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SME Lending – Key Financial Ratios

In the classic UK comedy series, Little Britain, a recurring sketch theme revolves around the phrase “Computer says no”. In the show, it is a way for the lazy customer service officer to quickly dismiss a client and get back to Facebook or talking to their friend on the phone.


However, “Computer says no”, has real implications in modern business, where algorithms and pre-set calculations are used as a replacement for human interaction in decision making. This is more and more prevalent for lenders and investors who use common formulas and key financial ratios to evaluate small businesses.


As good, and as impassioned as your story might be, without the backing of strong business financials, your SME client may be rejected for their loan application – “Sorry – computer says no!”


As a business finance professional, you can add value to your SME clients by assisting them to focus on strengthening their key financial ratios. This will not only be beneficial to the general running of operations, but when it comes time for capital injection, the SME looks more attractive to potential lenders and investors.


Some of the more relevant ratios can be categorised into the following areas.

  • Profitability

  • Liquidity

  • Cash Flow

  • Efficiency

Profitability Ratios


SMEs with poor profitability ratios may be unsustainable in the longer-term and therefore, unable to pay back debts or provide a return on investment for investors.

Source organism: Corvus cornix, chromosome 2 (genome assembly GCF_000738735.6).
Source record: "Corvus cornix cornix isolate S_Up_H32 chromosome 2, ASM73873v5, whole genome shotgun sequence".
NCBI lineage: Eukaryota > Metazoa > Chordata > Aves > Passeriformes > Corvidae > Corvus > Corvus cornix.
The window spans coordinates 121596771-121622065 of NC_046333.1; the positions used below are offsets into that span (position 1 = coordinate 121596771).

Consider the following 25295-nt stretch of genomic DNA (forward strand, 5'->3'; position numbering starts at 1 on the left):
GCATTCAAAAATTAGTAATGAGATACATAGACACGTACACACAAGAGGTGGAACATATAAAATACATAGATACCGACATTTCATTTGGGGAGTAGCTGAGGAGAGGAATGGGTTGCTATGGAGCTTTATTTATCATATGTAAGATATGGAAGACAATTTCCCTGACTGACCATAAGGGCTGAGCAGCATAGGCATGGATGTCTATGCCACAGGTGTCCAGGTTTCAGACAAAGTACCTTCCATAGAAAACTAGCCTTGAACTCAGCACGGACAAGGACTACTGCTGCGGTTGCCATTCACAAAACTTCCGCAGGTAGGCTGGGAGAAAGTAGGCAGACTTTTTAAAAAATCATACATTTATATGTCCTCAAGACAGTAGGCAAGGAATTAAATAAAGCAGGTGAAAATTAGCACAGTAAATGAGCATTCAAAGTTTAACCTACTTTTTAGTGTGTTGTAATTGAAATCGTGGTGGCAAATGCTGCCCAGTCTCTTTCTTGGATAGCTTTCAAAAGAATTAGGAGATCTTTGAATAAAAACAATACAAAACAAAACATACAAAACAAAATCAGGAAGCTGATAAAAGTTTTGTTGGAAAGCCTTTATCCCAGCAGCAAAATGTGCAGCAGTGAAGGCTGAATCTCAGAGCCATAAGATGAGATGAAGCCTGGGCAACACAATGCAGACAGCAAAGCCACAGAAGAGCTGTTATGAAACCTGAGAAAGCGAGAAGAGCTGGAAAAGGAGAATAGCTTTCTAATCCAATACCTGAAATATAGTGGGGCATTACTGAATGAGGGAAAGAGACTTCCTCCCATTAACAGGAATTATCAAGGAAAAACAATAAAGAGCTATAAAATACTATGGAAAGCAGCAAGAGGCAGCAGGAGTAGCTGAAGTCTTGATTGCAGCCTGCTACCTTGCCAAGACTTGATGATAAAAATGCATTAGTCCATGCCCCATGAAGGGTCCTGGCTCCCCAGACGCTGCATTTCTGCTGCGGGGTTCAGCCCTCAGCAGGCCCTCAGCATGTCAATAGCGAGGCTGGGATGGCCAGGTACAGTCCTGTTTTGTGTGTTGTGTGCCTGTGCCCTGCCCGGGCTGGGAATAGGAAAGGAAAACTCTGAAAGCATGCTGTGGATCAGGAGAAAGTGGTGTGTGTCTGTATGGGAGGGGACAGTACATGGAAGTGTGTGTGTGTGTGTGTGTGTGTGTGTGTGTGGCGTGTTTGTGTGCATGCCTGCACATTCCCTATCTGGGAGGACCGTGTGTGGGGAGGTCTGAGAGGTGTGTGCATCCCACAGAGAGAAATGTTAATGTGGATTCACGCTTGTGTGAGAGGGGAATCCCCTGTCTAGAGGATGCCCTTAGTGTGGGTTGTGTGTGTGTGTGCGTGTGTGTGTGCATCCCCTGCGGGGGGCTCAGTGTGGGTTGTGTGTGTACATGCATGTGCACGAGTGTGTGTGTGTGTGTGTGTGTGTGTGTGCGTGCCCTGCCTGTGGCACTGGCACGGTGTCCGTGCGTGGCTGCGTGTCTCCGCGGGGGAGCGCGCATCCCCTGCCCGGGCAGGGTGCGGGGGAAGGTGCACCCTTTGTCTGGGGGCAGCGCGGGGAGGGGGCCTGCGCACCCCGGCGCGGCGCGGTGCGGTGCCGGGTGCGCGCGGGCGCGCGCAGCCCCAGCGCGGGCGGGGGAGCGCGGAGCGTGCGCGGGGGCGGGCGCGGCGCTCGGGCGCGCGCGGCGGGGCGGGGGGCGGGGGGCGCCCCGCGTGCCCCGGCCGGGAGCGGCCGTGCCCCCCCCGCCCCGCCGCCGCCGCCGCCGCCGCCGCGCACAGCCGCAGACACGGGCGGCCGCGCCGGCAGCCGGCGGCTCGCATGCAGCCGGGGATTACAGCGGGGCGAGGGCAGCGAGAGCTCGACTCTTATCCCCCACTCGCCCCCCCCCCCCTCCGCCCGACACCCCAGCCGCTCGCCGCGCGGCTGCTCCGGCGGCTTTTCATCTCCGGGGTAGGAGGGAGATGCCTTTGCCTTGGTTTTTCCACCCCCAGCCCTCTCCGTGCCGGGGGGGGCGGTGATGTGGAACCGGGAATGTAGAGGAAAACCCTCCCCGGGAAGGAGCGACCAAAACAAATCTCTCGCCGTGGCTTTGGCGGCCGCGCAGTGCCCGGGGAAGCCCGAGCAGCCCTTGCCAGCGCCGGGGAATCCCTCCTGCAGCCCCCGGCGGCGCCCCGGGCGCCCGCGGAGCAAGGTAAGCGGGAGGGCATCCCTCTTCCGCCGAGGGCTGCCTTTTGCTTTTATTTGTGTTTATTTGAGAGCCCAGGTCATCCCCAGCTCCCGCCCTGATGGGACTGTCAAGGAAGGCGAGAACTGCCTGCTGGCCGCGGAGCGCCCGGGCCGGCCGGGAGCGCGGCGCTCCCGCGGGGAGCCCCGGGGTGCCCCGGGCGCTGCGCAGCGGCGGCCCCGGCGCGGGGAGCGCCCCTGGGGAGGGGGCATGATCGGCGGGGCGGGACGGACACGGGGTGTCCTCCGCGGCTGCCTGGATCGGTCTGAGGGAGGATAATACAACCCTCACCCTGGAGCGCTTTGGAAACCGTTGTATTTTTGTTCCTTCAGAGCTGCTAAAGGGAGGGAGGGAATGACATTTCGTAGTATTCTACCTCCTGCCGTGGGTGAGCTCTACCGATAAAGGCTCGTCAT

Operating Profit Margin


Operating Profit Margin = Operating Profit

Net Revenue


SMEs can make a profit in a variety of ways, such as through the sale of assets or through their investments in non-core areas. However, it is important to calculate profit from the core business area and the cost to keep this core area functioning.


An SME’s operating profit margin is a good indicator of how well it is being managed and how risky it is. It shows the proportion of revenue available to cover non-operating costs, like paying interest, which is why investors and lenders pay close attention to it. Highly variable operating profit margins are a prime indicator of business risk. Looking at an SME’s past operating profit margins is a good way to gauge whether a big improvement in earnings is likely to last.


Net Profit Margin


Net Profit Margin = Net Income